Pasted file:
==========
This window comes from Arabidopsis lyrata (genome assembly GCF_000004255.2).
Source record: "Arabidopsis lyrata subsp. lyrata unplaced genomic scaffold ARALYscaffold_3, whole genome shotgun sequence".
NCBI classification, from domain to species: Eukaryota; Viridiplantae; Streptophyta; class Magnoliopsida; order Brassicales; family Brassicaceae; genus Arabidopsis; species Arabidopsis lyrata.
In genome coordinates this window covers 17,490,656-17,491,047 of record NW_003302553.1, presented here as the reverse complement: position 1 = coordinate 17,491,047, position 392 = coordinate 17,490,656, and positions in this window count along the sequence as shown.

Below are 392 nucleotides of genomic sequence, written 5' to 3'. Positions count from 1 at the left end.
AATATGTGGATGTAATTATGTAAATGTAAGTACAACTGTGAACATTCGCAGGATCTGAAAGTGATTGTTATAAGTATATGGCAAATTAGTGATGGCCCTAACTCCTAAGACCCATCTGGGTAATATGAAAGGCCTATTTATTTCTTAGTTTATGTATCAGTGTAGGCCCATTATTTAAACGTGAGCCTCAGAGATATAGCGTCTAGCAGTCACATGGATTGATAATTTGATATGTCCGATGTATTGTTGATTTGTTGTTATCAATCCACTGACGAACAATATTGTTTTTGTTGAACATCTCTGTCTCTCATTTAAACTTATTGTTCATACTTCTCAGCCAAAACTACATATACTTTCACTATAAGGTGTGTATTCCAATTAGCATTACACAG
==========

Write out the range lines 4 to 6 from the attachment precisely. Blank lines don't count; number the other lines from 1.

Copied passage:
In genome coordinates this window covers 17,490,656-17,491,047 of record NW_003302553.1, presented here as the reverse complement: position 1 = coordinate 17,491,047, position 392 = coordinate 17,490,656, and positions in this window count along the sequence as shown.

Below are 392 nucleotides of genomic sequence, written 5' to 3'. Positions count from 1 at the left end.
AATATGTGGATGTAATTATGTAAATGTAAGTACAACTGTGAACATTCGCAGGATCTGAAAGTGATTGTTATAAGTATATGGCAAATTAGTGATGGCCCTAACTCCTAAGACCCATCTGGGTAATATGAAAGGCCTATTTATTTCTTAGTTTATGTATCAGTGTAGGCCCATTATTTAAACGTGAGCCTCAGAGATATAGCGTCTAGCAGTCACATGGATTGATAATTTGATATGTCCGATGTATTGTTGATTTGTTGTTATCAATCCACTGACGAACAATATTGTTTTTGTTGAACATCTCTGTCTCTCATTTAAACTTATTGTTCATACTTCTCAGCCAAAACTACATATACTTTCACTATAAGGTGTGTATTCCAATTAGCATTACACAG